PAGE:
Sono Motors goes public

Sono Motors goes public-sono

Sono Group N.V., Sono Motors’ parent company, announced over the weekend that the company had joined the U.S. Securities and Exchange Commission (“SEC”) has filed a registration statement (Form F-1) for the proposed public offering of its common stock. Sono Motors intends to list its common stock on the Nasdaq Global Market under the symbol “SEV.”.

The number of shares offered and the price range for the potential offer has not yet been determined. Furthermore, in the associated announcement, the Munich-based company states that the offer is subject to market conditions and that there can be no guarantee as to whether or when the offer can be completed or to what extent or on what terms it will actually take place.

The registration form (Form F-1) for these securities has been filed with the Securities and Exchange Commission but is not yet effective. Such securities may not be sold and offers to purchase such securities may not be accepted prior to the effective date of the Registration Document. It can be assumed that Sono Motors will take this step in order to secure further financial resources on the way to the series production of the electric solar car Sion.

What has happened in the past time at Sono Motors we could report partly exclusively. Because after Jona Christians, founder and CEO of Sono Motors, other insiders of the Munich start-up unpacked and gave a look behind the scenes. Five experts from the Sono Motors development team gave an update on the status of the Sion development. We have prepared the most important developments from the headquarters of the Munich start-up for you in the previously linked article.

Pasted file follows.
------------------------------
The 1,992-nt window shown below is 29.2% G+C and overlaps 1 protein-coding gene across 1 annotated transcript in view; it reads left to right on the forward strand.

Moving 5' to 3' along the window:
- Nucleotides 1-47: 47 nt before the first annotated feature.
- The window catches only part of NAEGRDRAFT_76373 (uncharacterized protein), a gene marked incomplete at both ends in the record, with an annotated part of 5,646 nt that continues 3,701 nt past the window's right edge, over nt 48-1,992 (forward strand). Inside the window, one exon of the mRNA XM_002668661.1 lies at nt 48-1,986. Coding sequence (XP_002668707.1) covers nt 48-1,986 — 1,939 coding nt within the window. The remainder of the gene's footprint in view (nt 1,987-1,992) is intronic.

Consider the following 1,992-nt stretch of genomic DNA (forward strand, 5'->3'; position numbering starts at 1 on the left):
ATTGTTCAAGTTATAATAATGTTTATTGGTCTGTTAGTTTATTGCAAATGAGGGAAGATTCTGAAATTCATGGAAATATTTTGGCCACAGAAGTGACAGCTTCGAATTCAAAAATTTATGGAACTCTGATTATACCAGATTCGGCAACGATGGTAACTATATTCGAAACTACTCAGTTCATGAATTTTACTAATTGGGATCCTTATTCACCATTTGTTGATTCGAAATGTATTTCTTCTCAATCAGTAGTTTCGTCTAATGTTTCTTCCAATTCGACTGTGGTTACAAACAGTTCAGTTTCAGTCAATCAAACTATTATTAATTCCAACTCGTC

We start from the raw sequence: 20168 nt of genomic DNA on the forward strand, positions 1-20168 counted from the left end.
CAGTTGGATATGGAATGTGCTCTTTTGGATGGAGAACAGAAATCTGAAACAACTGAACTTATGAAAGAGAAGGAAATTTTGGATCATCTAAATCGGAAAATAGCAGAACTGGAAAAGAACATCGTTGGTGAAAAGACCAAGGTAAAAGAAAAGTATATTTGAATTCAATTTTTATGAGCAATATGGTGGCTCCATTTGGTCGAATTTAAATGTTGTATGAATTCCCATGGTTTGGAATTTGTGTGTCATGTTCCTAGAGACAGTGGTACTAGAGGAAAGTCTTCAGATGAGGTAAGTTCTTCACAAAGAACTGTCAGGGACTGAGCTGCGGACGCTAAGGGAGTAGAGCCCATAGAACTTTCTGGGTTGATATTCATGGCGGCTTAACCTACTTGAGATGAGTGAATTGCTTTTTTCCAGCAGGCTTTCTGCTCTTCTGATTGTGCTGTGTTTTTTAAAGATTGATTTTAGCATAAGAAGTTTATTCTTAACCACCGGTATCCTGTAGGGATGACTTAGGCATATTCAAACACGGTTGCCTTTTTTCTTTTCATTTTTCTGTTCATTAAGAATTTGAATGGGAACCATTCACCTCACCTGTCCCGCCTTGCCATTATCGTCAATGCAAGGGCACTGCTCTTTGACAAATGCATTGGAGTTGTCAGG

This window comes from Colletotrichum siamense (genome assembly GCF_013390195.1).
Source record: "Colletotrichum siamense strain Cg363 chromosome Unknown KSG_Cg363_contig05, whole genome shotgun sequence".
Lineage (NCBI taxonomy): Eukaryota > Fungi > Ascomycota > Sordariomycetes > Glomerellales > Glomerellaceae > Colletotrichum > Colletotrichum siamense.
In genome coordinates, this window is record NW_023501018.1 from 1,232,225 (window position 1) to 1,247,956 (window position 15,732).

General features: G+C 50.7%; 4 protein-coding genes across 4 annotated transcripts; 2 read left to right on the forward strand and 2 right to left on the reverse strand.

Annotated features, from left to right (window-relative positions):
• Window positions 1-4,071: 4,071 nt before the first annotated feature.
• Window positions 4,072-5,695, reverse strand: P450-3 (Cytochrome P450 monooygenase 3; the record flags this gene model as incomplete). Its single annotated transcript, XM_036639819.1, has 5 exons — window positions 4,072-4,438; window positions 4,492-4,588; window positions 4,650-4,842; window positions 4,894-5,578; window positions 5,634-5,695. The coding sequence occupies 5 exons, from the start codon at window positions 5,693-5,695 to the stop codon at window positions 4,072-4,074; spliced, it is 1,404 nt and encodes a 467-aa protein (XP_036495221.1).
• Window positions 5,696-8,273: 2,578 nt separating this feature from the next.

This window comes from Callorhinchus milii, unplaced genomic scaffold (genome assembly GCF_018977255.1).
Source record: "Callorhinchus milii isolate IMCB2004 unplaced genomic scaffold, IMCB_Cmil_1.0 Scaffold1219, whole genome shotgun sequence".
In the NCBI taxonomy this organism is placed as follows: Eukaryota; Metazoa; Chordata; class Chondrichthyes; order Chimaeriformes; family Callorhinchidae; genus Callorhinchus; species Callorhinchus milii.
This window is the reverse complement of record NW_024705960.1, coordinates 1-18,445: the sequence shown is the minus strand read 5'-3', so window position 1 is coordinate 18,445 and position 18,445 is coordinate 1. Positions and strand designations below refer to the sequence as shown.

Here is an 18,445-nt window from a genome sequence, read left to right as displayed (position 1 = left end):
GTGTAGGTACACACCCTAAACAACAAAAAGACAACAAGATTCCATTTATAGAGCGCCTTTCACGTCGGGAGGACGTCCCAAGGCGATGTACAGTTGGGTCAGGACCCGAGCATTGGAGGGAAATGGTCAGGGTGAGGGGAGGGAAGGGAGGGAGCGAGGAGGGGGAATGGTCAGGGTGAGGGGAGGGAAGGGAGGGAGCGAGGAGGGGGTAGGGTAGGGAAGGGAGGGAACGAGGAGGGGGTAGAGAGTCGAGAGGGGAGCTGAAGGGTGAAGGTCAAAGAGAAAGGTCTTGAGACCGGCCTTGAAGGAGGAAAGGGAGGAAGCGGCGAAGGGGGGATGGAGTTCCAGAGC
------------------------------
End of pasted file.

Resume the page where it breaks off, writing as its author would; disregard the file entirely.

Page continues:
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3 thoughts on “Sono Motors goes public”

  1. The right move. Sono is now with the Sion where Tesla was with the Roadster in 2008. Consumers want it. In contrast to many other sectors, the investment industry has also recognized what the markets of the future will look like. Both should provide the necessary capital for series production. And the niche that Sono will occupy with the Sion and foreseeable other models has not yet been discovered by young innovative manufacturers like Tesla.

    I find in the context the Stella Vita Solar Motorhome from the Netherlands very interesting. In general, Sono could also think about a plan B if NEVS were to fail. In Tillburg, the Model S and X assembly is finished and the plant there, with its highly qualified employees, is looking for new work. VDL Eindhoven with its eBUS know-how is also nearby. The Dutch state would certainly support with funding. Tillburg is closer to NRW with the supplier industry there and the Dutch also have a lot of energy from renewable sources. Everything that Sono wants for its series production.

    And excellent infrastructure incl. Ports also speak for the NL.

    The Dutch are much more advanced in e-mobility and generally less complicated and smarter than many other European countries. They fit perfectly with Sono.


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